Putting Africa on the Internet Measurement Map
|Issued by: Lion's Wing Communications|
[Johannesburg, 31 May 2016]
Availability and security of the Internet are likely to be boosted in Africa following a three-way partnership to gather Internet data for network operators. Layer 2 Internet Exchange Point (IXP) NAPAfrica and Workonline Communications, a provider of wholesale IP transit and transport services based in Sub-Saharan Africa, have teamed up with the RIPE NCC to gather Internet data that will help network operators gain further visibility into the structure of the African Internet.
The two African Internet organisations have volunteered to host the first Remote Route Collector (RRC) for Africa at the NAPAfrica Johannesburg Internet Exchange Point (IXP). The joint announcement was made today at RIPE 72 in Copenhagen, where international Internet Service Providers (ISPs), network operators and other interested parties have gathered to discuss issues of interest to the Internet community.
RRCs feed Border Gateway Protocol (BGP) routing data into the RIPE NCC's Routing Information Services (RIS) infrastructure. The RIPE NCC makes this data freely available for the Internet community via its RIPEstat service and network operators use this to troubleshoot problems and inform their routing decisions. The data collected is also used by researchers and academics. Incorrect BGP announcements can cause massive availability and security issues and can even lead to large portions of the Internet becoming unavailable.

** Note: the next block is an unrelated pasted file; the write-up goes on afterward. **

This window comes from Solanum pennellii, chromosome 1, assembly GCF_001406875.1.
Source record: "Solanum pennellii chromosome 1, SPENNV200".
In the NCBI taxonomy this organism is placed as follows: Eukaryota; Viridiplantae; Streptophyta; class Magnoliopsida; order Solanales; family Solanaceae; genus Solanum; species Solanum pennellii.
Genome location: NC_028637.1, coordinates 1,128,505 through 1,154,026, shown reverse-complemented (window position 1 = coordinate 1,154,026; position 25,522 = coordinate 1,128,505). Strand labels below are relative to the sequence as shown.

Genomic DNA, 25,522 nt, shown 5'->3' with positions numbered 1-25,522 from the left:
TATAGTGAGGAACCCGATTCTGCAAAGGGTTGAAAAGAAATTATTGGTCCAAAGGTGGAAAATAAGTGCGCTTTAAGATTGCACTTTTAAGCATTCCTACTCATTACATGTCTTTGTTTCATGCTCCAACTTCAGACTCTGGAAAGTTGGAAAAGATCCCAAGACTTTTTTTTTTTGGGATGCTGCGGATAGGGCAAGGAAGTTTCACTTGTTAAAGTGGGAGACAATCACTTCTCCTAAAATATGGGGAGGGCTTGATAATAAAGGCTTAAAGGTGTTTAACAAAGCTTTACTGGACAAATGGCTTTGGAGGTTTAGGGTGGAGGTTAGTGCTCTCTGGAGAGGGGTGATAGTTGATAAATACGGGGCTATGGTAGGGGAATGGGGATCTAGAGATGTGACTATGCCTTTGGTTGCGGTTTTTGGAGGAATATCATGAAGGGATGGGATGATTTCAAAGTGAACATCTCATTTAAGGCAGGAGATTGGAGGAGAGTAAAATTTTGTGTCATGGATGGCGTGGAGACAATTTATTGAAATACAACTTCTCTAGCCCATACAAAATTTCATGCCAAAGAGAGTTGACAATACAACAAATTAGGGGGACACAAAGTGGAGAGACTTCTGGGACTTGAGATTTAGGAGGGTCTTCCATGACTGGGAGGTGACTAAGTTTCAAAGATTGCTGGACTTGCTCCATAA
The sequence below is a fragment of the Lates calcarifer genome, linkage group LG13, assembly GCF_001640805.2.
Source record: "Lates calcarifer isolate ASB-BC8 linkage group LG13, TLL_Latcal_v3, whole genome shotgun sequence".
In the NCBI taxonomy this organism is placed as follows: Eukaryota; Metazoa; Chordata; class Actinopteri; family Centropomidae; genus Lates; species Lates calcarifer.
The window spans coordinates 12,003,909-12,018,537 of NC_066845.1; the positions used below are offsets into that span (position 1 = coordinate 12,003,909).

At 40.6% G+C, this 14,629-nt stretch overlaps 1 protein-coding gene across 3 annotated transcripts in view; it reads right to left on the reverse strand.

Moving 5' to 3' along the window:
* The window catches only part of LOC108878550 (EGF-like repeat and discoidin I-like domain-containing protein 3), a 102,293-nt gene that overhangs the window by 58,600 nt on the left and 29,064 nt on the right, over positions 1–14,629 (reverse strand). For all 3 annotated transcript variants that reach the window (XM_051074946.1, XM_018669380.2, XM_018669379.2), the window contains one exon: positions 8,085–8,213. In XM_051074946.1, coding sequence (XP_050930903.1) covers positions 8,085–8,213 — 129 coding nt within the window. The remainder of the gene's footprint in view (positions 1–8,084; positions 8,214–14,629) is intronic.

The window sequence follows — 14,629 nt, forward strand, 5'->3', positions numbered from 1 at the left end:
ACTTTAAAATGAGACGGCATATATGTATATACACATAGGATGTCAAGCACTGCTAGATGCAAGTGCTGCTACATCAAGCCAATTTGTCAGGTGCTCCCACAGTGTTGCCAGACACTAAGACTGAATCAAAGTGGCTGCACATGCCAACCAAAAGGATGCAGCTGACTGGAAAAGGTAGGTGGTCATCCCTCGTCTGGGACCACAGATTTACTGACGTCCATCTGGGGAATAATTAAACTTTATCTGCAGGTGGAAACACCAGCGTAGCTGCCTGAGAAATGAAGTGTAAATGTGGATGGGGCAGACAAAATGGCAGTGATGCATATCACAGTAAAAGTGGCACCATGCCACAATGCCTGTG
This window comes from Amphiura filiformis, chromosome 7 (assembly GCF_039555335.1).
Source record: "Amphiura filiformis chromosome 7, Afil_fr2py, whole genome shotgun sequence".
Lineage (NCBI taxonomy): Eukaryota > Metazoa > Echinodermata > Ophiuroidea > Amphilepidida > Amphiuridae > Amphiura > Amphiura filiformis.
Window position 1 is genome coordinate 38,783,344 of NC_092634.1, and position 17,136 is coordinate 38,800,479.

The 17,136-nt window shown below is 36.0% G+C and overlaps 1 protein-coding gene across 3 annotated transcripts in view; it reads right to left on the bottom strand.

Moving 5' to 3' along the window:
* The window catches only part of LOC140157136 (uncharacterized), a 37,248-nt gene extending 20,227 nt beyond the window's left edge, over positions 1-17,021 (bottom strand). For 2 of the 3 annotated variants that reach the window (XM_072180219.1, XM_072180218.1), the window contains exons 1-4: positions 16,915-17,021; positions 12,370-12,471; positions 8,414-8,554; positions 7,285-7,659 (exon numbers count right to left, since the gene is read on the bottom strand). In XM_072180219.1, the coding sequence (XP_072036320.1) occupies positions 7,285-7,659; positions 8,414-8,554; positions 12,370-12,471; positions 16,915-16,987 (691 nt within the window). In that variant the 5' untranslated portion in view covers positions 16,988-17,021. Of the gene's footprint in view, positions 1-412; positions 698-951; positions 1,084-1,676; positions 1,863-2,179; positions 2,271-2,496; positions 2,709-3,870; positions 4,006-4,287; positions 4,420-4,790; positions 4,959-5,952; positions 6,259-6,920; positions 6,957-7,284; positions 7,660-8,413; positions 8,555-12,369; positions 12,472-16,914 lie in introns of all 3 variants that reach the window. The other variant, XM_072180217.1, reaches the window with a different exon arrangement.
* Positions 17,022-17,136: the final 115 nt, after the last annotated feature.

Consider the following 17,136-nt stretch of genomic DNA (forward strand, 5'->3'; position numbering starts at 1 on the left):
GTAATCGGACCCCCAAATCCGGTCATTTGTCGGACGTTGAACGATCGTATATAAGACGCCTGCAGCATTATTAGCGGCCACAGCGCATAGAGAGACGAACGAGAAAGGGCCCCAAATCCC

With 21 other RRCs at IXPs around the world, until now Africa has been the only continent without a Route Collector, which means that it has largely been in the dark from the perspective of Internet measurements. The decision to host a route collector is extremely beneficial to operators in the region.
Michele McCann of NAPAfrica had this to say about their decision to support RIS: "As connectivity options and content demands within Africa and between Africa and the rest of the world grow, it's critical that we are able to provide statistics, data and information that will enhance the availability and stability of the network provided by service providers."
Workonline were also positive about the effort: "The sponsorship of bandwidth for the RRC is in line with our commitment to continue developing the African Internet as a whole. Having access to this data will be beneficial to our clients and the industry, and we are excited to be part of the project," says Edward Lawrence, Director of Business Development, Workonline Communications.
As a non-profit organisation, the RIPE NCC partners with organisations like NAPAfrica and Workonline who typically provide connectivity and hosting for the RRCs to collect this information for the benefit of the global Internet community.